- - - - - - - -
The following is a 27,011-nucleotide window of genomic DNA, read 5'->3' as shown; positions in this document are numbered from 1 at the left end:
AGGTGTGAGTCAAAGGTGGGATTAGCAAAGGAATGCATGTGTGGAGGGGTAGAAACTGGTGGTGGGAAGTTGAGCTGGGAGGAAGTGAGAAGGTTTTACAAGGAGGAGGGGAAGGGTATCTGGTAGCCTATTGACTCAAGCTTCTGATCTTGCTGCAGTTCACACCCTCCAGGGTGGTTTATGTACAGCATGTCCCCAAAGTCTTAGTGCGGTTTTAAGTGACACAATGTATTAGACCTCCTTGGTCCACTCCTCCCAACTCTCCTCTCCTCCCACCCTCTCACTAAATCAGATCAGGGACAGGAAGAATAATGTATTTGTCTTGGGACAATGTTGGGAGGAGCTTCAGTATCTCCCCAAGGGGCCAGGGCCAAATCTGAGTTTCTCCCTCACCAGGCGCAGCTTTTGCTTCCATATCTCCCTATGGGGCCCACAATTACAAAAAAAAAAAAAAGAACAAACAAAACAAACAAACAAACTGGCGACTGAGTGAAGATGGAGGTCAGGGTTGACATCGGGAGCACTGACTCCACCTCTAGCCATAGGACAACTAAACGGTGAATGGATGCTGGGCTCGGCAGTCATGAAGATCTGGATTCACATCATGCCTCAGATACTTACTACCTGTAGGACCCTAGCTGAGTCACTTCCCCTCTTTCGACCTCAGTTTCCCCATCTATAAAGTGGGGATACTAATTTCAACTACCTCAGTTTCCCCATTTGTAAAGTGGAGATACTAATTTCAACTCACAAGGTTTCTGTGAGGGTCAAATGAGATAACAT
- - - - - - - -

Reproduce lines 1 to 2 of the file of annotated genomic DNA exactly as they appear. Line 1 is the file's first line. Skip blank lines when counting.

The following is a 27,011-nucleotide window of genomic DNA, read 5'->3' as shown; positions in this document are numbered from 1 at the left end:
AGGTGTGAGTCAAAGGTGGGATTAGCAAAGGAATGCATGTGTGGAGGGGTAGAAACTGGTGGTGGGAAGTTGAGCTGGGAGGAAGTGAGAAGGTTTTACAAGGAGGAGGGGAAGGGTATCTGGTAGCCTATTGACTCAAGCTTCTGATCTTGCTGCAGTTCACACCCTCCAGGGTGGTTTATGTACAGCATGTCCCCAAAGTCTTAGTGCGGTTTTAAGTGACACAATGTATTAGACCTCCTTGGTCCACTCCTCCCAACTCTCCTCTCCTCCCACCCTCTCACTAAATCAGATCAGGGACAGGAAGAATAATGTATTTGTCTTGGGACAATGTTGGGAGGAGCTTCAGTATCTCCCCAAGGGGCCAGGGCCAAATCTGAGTTTCTCCCTCACCAGGCGCAGCTTTTGCTTCCATATCTCCCTATGGGGCCCACAATTACAAAAAAAAAAAAAAGAACAAACAAAACAAACAAACAAACTGGCGACTGAGTGAAGATGGAGGTCAGGGTTGACATCGGGAGCACTGACTCCACCTCTAGCCATAGGACAACTAAACGGTGAATGGATGCTGGGCTCGGCAGTCATGAAGATCTGGATTCACATCATGCCTCAGATACTTACTACCTGTAGGACCCTAGCTGAGTCACTTCCCCTCTTTCGACCTCAGTTTCCCCATCTATAAAGTGGGGATACTAATTTCAACTACCTCAGTTTCCCCATTTGTAAAGTGGAGATACTAATTTCAACTCACAAGGTTTCTGTGAGGGTCAAATGAGATAACAT